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  • Crash

  • By: J. G. Ballard
  • Narrated by: Alastair Sill
  • Length: 5 hrs and 59 mins
  • Unabridged
  • Overall
    3.5 out of 5 stars 50
  • Performance
    4 out of 5 stars 42
  • Story
    3.5 out of 5 stars 42

The definitive cult, post-modern novel - a shocking blend of violence, transgression and eroticism. When our narrator smashes his car into another and watches a man die in front of him, his sense of sexual possibilities in the world around him becomes detached. As he begins an affair with the dead man's wife, he finds himself drawn, with increasing intensity, to the mangled impacts of car crashes.

  • 3 out of 5 stars
  • it was better when i read it

  • By am on 08-01-16

REVOLTING: UNBELIEVABLE IMAGINATION

Overall
1 out of 5 stars
Performance
1 out of 5 stars
Story
1 out of 5 stars

Reviewed: 20-02-17

Nasty, nasty nasty.

Don't, if you have any sensitivity at all, read this near-pornographic book. Recognising the author's name from the movie Empire of the Sun, I imagined it might turn out to be a post-modern history of some kind, but what a mistake; and all I can conclude is that Ballard wrote this as an experiment in how many times he could variously describe the sex act in as many positions as possible in the most vivid and picturesque language English provides.

If you have any imagination at all, you will dislike it as much as I did.

2 of 7 people found this review helpful

  • No Country for Old Men

  • By: Cormac McCarthy
  • Narrated by: Tom Stechschulte
  • Length: 7 hrs and 29 mins
  • Unabridged
  • Overall
    4.5 out of 5 stars 650
  • Performance
    4.5 out of 5 stars 495
  • Story
    4.5 out of 5 stars 492

Cormac McCarthy, best-selling author of National Book Award winner All the Pretty Horses, delivers his first new novel in seven years. Written in muscular prose, No Country for Old Men is a powerful tale of the West that moves at a blistering pace.

  • 5 out of 5 stars
  • First time author for me

  • By Mark on 28-05-08

As harsh as the land it is set in.

Overall
5 out of 5 stars
Performance
5 out of 5 stars
Story
4 out of 5 stars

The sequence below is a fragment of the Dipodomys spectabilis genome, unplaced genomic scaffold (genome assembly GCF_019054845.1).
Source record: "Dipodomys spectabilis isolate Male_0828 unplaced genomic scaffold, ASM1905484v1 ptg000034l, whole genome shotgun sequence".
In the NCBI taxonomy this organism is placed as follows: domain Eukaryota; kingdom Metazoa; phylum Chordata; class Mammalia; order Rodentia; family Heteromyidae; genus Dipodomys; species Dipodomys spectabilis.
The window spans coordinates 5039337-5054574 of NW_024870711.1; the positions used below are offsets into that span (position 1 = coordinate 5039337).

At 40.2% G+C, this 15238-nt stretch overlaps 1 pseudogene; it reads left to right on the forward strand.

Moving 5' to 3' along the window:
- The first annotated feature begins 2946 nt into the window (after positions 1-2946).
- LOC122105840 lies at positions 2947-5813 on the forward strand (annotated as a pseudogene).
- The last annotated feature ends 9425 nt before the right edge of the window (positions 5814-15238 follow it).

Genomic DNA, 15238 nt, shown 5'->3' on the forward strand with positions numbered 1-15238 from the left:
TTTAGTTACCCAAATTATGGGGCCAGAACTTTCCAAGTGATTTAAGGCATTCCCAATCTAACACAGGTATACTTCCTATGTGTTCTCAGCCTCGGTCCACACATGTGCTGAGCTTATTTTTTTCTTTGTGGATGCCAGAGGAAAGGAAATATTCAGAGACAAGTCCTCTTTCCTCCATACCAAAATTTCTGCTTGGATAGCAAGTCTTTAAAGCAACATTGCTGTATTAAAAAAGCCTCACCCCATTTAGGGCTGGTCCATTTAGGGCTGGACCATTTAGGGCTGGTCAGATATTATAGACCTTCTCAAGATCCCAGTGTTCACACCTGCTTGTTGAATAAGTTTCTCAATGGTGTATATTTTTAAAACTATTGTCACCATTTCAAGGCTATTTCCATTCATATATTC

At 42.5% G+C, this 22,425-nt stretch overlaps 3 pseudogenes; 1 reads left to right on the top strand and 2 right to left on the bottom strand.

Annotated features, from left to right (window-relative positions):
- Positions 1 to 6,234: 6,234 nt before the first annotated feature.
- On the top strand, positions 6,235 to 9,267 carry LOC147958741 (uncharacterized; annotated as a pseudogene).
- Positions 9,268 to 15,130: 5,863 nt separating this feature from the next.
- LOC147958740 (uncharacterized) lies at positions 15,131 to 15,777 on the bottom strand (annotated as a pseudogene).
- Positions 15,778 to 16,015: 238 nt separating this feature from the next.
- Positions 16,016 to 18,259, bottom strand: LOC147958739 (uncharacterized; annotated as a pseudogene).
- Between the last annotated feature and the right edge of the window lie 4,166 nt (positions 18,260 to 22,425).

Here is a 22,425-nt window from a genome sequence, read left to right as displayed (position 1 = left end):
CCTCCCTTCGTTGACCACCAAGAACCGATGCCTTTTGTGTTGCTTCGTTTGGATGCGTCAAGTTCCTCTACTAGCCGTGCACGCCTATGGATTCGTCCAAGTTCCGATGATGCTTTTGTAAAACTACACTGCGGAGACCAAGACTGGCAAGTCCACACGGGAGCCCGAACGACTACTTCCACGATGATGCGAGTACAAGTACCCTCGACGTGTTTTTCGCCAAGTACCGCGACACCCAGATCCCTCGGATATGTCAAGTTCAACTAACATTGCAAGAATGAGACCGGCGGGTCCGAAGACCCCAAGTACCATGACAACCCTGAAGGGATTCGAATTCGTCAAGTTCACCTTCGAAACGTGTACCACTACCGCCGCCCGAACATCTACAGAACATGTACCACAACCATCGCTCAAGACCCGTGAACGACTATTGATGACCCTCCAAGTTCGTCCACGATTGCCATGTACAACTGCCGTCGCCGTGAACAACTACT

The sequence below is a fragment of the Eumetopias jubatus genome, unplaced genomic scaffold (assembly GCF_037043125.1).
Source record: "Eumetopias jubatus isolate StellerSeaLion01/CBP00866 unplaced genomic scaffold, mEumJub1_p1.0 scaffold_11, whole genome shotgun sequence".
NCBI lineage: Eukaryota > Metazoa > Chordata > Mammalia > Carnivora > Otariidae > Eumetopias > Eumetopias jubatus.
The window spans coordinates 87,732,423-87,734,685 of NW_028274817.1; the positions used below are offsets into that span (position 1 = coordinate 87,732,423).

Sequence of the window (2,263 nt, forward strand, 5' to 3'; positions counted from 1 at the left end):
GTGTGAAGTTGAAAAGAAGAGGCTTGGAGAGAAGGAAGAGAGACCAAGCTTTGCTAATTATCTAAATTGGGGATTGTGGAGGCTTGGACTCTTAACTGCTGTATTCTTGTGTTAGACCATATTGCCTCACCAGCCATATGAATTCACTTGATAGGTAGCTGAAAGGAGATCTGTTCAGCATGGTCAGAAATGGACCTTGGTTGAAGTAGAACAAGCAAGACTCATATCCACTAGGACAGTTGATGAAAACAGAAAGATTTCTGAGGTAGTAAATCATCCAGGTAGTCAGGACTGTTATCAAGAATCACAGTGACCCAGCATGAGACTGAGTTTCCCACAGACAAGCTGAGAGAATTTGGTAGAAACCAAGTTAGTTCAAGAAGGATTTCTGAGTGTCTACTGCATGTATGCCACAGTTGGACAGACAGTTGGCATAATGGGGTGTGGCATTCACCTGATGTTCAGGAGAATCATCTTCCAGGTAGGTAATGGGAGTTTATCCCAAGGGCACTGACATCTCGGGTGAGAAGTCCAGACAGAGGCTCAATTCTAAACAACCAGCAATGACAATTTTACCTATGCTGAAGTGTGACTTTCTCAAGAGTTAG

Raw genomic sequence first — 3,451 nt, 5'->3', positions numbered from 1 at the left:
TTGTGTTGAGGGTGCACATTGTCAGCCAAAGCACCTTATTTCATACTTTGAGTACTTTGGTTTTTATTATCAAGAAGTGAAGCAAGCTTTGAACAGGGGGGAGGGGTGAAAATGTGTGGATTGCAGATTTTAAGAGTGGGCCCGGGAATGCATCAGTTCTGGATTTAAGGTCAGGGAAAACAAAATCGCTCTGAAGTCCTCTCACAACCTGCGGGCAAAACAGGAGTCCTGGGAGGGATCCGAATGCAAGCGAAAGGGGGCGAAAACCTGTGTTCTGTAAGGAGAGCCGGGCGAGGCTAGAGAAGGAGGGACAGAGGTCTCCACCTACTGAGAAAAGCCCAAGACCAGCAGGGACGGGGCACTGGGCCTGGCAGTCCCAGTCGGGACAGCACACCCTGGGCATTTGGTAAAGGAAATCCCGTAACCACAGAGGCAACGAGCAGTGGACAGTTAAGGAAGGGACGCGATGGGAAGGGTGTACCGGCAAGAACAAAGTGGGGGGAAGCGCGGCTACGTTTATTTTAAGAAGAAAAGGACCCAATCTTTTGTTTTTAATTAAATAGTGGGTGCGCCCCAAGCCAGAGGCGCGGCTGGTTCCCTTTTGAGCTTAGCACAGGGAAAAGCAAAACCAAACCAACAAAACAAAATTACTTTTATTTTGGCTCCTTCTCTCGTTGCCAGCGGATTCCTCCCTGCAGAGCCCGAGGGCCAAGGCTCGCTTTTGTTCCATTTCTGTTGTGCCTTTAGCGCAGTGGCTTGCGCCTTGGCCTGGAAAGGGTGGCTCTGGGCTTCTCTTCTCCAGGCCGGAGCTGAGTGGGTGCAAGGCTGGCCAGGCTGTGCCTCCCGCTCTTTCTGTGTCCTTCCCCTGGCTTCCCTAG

Reviewed: 22-01-17

Long, brutal story of unsophisticated yet deep thinking people who live in the deserts of the American South West, and how their lives ere profoundly changed by a battle between drug peddlers, the law and their sense of right and wrong. The highly skilled narrator brings the story brilliantly to life with an excellent grasp of the region's dialogue and accents, and their taciturn reluctance for long, detailed explanations.

I was not aware that Cognac McCarthy was such a prolific writer, as the only other work of his I have read is his "All the Pretty Horses" a tale of boyish rebellion, which takes the reader from the bleak farmlands of Texas to the equally bleak and cruel towns and villages of Mexican border country. This story was filmed, as was "No Country for Old Men", but the first story was a disappointing approximation of the excellent book which fortunately cannot be said of "No Country" the casting of which was excellent and the acting first class, especially that of Billy Bob Thornton as the ageing sheriff and Joaquin Bardim, as Seguerro the man with no scruples.

Highly recommended, as is the film of the book.

  • News from Tartary

  • By: Peter Fleming
  • Narrated by: Richard Mitchley
  • Length: 11 hrs and 45 mins
  • Unabridged
  • Overall
    4 out of 5 stars 8
  • Performance
    4.5 out of 5 stars 6
  • Story
    4 out of 5 stars 6

For most travellers, and all merchants, the road from China to India lies as it has lain for centuries, through Singkiang along that ancient Silk Road which is the most romantic and culturally the most important trade route in the history of the world. In 1935 Peter Fleming set out to travel that route, from Peking to Kashmir. It was a journey which swept him and his companion 3500 miles across the roof of the world. It took them seven months to complete the journey.

  • 3 out of 5 stars
  • A Matter of Taste Perhaps

  • By David on 16-06-15

BRILLIANT IMPRESSIONS OF A WORLD LONG GONE.

Overall
5 out of 5 stars

Reviewed: 24-12-12

Peter Fleming's famous book, News from Tartary makes for compelling listening. It is a fascinating and colourful tale of his extraordinary journey from the wilds of China across a huge range of mountains and into India in 1935 - something that none of his small party of four ever thought would be possible. For some reason I have yet to discover, Fleming did not appear to have any particular reason for making the trip, except perhaps that he enjoyed testing himself in every way, and perhaps because the impossibility of the journey appealed to his sense of adventure - which, in his case, was clearly a great deal stronger than most of his contemporaries. His description of the journey by overloaded truck along impossible roads, hanging on the outside of the towering cargo as all possible seating places were occupied and spying a great fat louse climbing up his neighbour's back, but not having a hand free to remove the creature and put it to death as both of his were fully occupied with clinging desperately onto the swaying bundles of goods, is riveting....

Read the story and be amazed by the fortitude and resourcefulness of the four travellers and rejoice when they finally reach their destination. Definitely a must read for anyone interested in travel and adventure nearly 80 years ago and marvel at how they all survived.